Global sugar prices have experienced minimal fluctuations in recent weeks, indicating a certain level of market stability as the early harvest in Brazil’s Center-South region approaches. In the futures contract for March, the variation was minimal, with a slight increase observed in other contracts over the last week. Despite some volatility in daily prices, closing figures have consistently aligned around 23 cents dollar per pound.

sugar no.11 futures priceFigue 1: Futures prices for Sugar No.11 ICE (US) in USD/lb

The Center-South (CS) Brazil market continues to exert a bearish influence on the global sugar landscape. Sugarcane production is anticipated to decline from the 23/24 crop, with estimates ranging between 600-620 million metric tons (MMT).

This sugar market outlook remains susceptible to unpredictable weather patterns. However, an increased focus on sugar production is expected to maintain output levels comparable to the current season. Concurrently, the corn market is experiencing a downturn, prompting a shift towards increased ethanol production from corn for domestic consumption. This shift is likely to reduce competition in the export market, allowing sugar exports from Brazil to remain robust and continue meeting global demand more effectively than in the previous year.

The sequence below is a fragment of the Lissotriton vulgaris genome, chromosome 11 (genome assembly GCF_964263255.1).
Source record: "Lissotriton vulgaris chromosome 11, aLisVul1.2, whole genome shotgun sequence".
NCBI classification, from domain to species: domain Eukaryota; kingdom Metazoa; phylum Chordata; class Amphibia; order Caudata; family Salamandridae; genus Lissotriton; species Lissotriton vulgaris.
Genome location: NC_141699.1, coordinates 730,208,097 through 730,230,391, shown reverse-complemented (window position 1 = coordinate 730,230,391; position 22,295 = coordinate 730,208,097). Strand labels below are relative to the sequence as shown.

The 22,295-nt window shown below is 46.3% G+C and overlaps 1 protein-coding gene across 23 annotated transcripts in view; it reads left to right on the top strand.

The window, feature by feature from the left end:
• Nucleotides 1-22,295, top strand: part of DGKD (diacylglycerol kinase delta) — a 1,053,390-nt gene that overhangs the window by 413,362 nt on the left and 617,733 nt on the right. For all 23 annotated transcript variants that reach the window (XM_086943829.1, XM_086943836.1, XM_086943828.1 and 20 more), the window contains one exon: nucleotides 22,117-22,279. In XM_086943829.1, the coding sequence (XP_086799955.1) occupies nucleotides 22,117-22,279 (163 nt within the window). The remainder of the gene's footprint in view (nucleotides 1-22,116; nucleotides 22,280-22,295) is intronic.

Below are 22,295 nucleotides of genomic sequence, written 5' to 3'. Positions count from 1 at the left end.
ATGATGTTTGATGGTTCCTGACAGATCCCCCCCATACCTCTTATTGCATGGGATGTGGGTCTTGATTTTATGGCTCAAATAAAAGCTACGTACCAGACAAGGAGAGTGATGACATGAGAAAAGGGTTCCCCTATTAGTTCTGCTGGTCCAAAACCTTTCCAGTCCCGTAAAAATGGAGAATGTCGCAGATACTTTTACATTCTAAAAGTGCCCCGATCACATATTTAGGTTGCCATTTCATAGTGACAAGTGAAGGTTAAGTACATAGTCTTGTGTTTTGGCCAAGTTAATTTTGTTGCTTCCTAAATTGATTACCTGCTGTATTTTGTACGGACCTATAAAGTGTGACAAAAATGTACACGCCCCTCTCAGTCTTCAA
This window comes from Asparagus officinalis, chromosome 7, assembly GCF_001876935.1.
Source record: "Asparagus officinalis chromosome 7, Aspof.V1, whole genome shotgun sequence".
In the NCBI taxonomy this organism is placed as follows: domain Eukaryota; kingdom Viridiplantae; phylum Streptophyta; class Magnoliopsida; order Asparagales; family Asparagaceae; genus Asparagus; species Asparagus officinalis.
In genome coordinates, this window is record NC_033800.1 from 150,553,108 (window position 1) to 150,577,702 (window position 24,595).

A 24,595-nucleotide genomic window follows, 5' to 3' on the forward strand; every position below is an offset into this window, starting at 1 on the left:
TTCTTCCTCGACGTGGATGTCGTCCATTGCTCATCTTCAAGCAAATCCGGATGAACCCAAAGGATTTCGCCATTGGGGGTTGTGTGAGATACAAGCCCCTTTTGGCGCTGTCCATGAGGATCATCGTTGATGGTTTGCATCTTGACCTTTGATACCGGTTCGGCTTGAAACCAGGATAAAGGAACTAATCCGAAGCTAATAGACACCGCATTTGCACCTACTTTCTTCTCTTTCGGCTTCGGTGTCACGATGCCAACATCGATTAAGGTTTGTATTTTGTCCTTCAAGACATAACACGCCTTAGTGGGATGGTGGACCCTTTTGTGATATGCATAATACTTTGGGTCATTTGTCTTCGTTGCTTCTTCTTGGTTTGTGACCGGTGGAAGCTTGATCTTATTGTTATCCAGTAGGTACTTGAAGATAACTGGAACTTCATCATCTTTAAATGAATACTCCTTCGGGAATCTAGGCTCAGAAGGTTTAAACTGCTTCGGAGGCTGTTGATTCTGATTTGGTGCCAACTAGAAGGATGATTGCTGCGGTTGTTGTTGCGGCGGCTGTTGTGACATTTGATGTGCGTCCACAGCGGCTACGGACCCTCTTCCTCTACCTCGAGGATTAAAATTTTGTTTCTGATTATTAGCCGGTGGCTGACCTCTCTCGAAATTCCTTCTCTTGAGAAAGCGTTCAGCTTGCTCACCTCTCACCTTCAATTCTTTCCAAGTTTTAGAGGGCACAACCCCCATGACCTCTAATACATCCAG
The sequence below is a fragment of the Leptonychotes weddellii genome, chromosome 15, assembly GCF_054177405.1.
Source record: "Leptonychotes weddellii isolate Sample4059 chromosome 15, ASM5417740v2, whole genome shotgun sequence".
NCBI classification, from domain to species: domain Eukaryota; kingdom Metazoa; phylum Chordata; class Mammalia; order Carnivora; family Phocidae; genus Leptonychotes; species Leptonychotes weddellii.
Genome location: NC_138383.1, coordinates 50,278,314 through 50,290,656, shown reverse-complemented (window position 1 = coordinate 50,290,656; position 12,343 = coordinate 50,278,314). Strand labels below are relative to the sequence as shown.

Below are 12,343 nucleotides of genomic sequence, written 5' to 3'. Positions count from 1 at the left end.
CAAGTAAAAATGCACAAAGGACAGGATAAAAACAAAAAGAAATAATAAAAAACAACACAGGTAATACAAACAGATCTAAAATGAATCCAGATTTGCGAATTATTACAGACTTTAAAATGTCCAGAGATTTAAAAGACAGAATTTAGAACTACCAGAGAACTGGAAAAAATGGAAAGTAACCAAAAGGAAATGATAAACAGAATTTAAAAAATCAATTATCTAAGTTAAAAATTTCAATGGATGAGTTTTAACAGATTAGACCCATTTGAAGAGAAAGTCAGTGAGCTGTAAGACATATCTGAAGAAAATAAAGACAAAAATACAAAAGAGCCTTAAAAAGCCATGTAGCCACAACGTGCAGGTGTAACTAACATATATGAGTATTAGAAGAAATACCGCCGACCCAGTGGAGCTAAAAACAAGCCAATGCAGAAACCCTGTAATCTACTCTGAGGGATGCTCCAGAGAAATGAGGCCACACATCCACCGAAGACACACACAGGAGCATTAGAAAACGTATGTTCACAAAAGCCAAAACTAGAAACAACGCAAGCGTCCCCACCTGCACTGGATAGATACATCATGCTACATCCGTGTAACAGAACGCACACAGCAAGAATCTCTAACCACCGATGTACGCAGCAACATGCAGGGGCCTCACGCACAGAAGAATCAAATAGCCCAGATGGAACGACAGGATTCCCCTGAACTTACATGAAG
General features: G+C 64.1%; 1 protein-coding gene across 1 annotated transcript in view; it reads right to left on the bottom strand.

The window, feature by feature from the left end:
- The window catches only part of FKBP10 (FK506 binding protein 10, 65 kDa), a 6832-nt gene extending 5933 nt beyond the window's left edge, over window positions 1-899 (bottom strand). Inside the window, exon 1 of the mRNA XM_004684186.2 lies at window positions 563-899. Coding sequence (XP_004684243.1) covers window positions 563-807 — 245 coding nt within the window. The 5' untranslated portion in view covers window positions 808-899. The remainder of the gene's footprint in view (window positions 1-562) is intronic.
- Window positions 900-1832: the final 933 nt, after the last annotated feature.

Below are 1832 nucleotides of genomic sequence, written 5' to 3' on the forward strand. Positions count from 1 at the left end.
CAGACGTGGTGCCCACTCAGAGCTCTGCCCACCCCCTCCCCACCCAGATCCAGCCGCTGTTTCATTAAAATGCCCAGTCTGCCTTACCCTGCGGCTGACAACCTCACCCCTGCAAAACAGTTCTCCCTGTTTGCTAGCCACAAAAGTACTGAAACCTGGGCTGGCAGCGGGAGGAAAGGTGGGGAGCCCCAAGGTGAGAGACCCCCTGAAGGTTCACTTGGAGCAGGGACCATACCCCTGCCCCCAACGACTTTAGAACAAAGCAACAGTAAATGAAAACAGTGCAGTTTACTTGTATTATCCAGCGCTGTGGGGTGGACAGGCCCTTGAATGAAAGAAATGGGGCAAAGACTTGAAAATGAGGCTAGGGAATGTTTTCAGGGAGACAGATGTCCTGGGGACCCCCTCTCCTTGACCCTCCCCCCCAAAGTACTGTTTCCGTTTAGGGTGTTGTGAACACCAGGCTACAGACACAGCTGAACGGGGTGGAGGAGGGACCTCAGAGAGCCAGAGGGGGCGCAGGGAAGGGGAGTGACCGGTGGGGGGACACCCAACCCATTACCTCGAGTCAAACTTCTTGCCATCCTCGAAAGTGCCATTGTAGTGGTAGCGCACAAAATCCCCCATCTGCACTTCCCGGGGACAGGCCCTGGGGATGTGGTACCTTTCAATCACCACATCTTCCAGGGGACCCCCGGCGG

On the other hand, if investment funds decide to rebuild a long position in the futures market, they could quickly drive up prices. In summary, the market sentiment is that extremely negative news would be necessary for sugar prices to fall below 22 cents per dollar per pound, but funds or fundamental changes in Brazil could drive the prices to go up.

Meanwhile, in Europe, the EU has swiftly enacted policy changes in response to widespread farmer protests, with an eye on the upcoming European parliamentary elections and the Commission President’s reelection campaign. These adjustments include relaxing the mandate to reserve 4% of land for nature’s recovery, easing the target for a 50% reduction in pesticide usage, and proposing a limit on imports of specific agricultural goods from Ukraine, particularly sugar. The policy adjustments are anticipated to encourage increased beet cultivation.

While the relaxation of pesticide regulations is unlikely to have a major effect on beet farming, the EU has suggested limiting Ukrainian sugar imports to the quantities recorded in 2022 and 2023. The surplus in Ukraine’s sugar production, which is estimated to be at 700 thousand tonnes, coupled with the timing of the EU’s import restrictions, may impact negotiations over prices and quantities within the EU.

The European Commission has established a quota for Ukraine, permitting the export of 320
thousand tonnes of sugar to EU countries in 2024, marking a decrease from the previous year’s quota of 500 thousand tonnes. In light of this reduced quota, Ukrainian companies are anticipated to seek new markets for an excess of 500,000 tonnes of sugar, with potential opportunities in Mediterranean and African countries.

sugar market sentiment

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